“I also wish that my federal government would recognize that it is unconstitutional and against the very foundational values of our country to permit new projects, like Jordan Cove, that threaten the life, liberty, property and future of young people and future generations.”

 

Newly elected state senator Jeff Golden, who represents district 3 in the Rogue Valley, Medford and Ashland, spoke as well. He was frank with his assessment of the future of this project when he said, “This pipeline is not going to get built!”

The paper mache-headed Governor Brown slayed the Methane Monster to everyone’s delight. Joe Culhane for The Bridge

The paper mache-headed Governor Brown slayed the Methane Monster to everyone’s delight. Joe Culhane for The Bridge

The Methane monster was in attendance as well, along with a mighty fine likeness of Governor Kate Brown in the form of a giant paper mache head. The paper mache-headed Governor Brown slayed the Methane Monster to everyone’s delight. The real Governor Brown was not there. Governor Kate Brown has yet to publicly declare opposition to this pipeline, so people are encouraged to reach out and ask that she commit to stopping this project.

The Methane Monster has a clear message for you, the heat trapping capacity of methane vs carbon dioxide is 86 to 1! Joe Culhane for The Bridge

The Methane Monster has a clear message for you, the heat trapping capacity of methane vs carbon dioxide is 86 to 1! Joe Culhane for The Bridge

Here are some of the facts about the proposed project from www.nolngexports.org:

  • The 229-mile pipeline would across private and public lands, which would create, among other things, a 95-foot wide clear-cut through southwest Oregon forests, farms and rivers.
  • 1.2 billion cubic feet of hydraulic fractured fracked liquefied natural gas (LNG) per year would be traveling from the Rocky Mountains to Coos Bay, which would then be shipped overseas.
  • The facility is to be built in a tsunami hazard zone and would affect 16,000 people in the case of an accident.
  • 485 waterways would be crossed by the pipeline, harming salmon, negatively impacting hundreds of landowners and encroaching on tribal territories and burial grounds.
  • Approximately 700 private landowners will be impacted and threatened by eminent domain if they do not settle for a small, one-time payment for permanent use of their land.
  • Exporting our natural gas would raise prices for consumers here at home by 36-54%.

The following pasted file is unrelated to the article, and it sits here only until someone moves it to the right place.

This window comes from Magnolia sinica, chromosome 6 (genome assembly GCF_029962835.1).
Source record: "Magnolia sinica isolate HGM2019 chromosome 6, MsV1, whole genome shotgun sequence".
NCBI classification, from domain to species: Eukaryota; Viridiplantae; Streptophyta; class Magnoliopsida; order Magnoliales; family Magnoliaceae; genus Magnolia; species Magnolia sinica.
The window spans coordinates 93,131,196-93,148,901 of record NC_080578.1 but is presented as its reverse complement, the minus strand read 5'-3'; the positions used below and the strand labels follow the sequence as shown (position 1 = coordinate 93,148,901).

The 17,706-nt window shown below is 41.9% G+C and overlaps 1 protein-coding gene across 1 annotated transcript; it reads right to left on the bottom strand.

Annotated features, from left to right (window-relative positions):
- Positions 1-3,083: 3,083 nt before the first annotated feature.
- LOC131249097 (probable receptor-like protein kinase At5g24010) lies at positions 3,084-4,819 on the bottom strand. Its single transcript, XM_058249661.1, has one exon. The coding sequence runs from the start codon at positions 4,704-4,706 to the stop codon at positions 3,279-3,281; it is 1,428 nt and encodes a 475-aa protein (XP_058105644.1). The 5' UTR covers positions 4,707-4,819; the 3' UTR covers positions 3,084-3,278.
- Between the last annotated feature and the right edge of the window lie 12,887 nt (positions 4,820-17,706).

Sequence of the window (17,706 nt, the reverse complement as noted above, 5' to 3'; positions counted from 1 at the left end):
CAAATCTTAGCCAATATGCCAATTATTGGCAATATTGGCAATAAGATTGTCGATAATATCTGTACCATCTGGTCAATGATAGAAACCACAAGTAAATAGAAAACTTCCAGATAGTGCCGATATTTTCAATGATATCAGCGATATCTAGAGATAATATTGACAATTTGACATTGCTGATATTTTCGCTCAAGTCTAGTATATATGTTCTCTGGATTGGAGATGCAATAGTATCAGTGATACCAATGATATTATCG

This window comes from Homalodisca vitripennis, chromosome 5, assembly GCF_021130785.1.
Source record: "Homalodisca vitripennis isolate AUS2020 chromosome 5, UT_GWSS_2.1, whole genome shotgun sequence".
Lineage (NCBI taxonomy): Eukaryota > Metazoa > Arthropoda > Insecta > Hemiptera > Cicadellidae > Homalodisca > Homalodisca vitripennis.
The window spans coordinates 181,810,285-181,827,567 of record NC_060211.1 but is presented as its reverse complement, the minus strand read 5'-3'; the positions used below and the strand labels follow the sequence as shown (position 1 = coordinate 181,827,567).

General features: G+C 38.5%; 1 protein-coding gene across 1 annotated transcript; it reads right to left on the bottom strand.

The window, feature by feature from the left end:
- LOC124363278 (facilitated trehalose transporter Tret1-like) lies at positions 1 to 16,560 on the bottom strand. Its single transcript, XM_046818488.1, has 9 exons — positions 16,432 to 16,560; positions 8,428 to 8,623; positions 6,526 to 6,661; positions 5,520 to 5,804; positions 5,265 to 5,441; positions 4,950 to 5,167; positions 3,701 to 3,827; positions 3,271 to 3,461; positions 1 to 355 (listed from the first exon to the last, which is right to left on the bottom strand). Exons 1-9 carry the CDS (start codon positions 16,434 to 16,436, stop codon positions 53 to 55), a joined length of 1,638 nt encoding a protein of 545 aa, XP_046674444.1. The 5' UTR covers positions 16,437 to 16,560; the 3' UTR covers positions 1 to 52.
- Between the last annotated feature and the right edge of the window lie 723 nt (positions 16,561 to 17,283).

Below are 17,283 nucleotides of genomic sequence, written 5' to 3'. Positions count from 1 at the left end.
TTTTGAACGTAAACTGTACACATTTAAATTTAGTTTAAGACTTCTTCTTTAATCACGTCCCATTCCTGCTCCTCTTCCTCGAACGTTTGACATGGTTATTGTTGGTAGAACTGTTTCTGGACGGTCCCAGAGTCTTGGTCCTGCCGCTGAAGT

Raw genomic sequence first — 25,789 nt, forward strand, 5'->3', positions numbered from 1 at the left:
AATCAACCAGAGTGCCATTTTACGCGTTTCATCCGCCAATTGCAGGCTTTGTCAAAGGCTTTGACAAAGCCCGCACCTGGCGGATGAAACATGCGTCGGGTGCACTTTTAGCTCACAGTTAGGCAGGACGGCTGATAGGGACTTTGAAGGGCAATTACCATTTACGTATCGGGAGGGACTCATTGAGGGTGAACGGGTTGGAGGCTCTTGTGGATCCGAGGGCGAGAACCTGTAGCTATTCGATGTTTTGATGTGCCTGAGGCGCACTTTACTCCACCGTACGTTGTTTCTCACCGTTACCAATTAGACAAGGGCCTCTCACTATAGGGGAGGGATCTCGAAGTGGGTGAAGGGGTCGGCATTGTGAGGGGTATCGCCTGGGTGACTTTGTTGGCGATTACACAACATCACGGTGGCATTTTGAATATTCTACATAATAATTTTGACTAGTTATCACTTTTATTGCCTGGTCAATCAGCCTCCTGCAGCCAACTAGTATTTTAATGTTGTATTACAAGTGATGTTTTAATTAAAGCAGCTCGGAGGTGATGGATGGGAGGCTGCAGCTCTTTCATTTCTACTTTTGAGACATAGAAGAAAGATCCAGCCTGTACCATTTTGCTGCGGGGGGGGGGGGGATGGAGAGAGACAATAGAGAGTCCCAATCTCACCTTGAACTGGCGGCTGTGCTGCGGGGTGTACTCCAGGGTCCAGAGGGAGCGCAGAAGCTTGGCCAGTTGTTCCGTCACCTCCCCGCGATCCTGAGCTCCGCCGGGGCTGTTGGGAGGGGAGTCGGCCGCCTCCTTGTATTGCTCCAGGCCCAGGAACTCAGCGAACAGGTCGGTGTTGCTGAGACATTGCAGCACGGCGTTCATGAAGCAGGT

• Nearly 1,800 temporary residents from outside local communities would descend on coastal and pipeline route towns during the construction phase.
  • Corporate CEO’s promise that dozens of jobs will remain after construction, but history has proven that such promises are rarely kept.
  • Renewable energy development creates far more jobs than natural gas.
  • LNG is highly explosive. Above ground portions of the pipeline would be located in wildfire-prone areas of southern Oregon.
  • The export terminal and increased fracking would make climate change worse. The terminal would soon become one of the largest greenhouse gas emitter in Oregon.
Even the youth came out to demand that folks call Governor Brown to demand she oppose this Jordan Cove project. Joe Culhane for The Bridge

Even the youth came out to demand that folks call Governor Brown to demand she oppose this Jordan Cove project. Joe Culhane for The Bridge

These are among many of the organizations who supported the rally and oppose the pipeline: Rogue Climate, Cascadia Wildlands Oregon Chapter, Opal Environmental Justice Oregon, 350PDX, 350 Salem, OR, 350 Eugene, Portland Rising Tide, Oregon Physicians for Social Responsibility, Our Children’s Trust, Rogue River Keepers, Stop Fracked Gas PDX, Portland Democratic Socialists of America, No LNG Exports, and Oregon Just Transition Alliance. If you are interested to learn more, please do go to www.nolngexports.org, and to hear a first hand account of the rally and learn even more effects of what this proposed project would do, you can listen to episode #18 of the Podcast,

PCC, Sustain Me! Which can be found on Apple Podcast, Google Podcast, Spotify, or even right on The Bridge website.

 

People can submit comments in opposition to this project until February 3rd, at www.nolngexports.org/write-comments.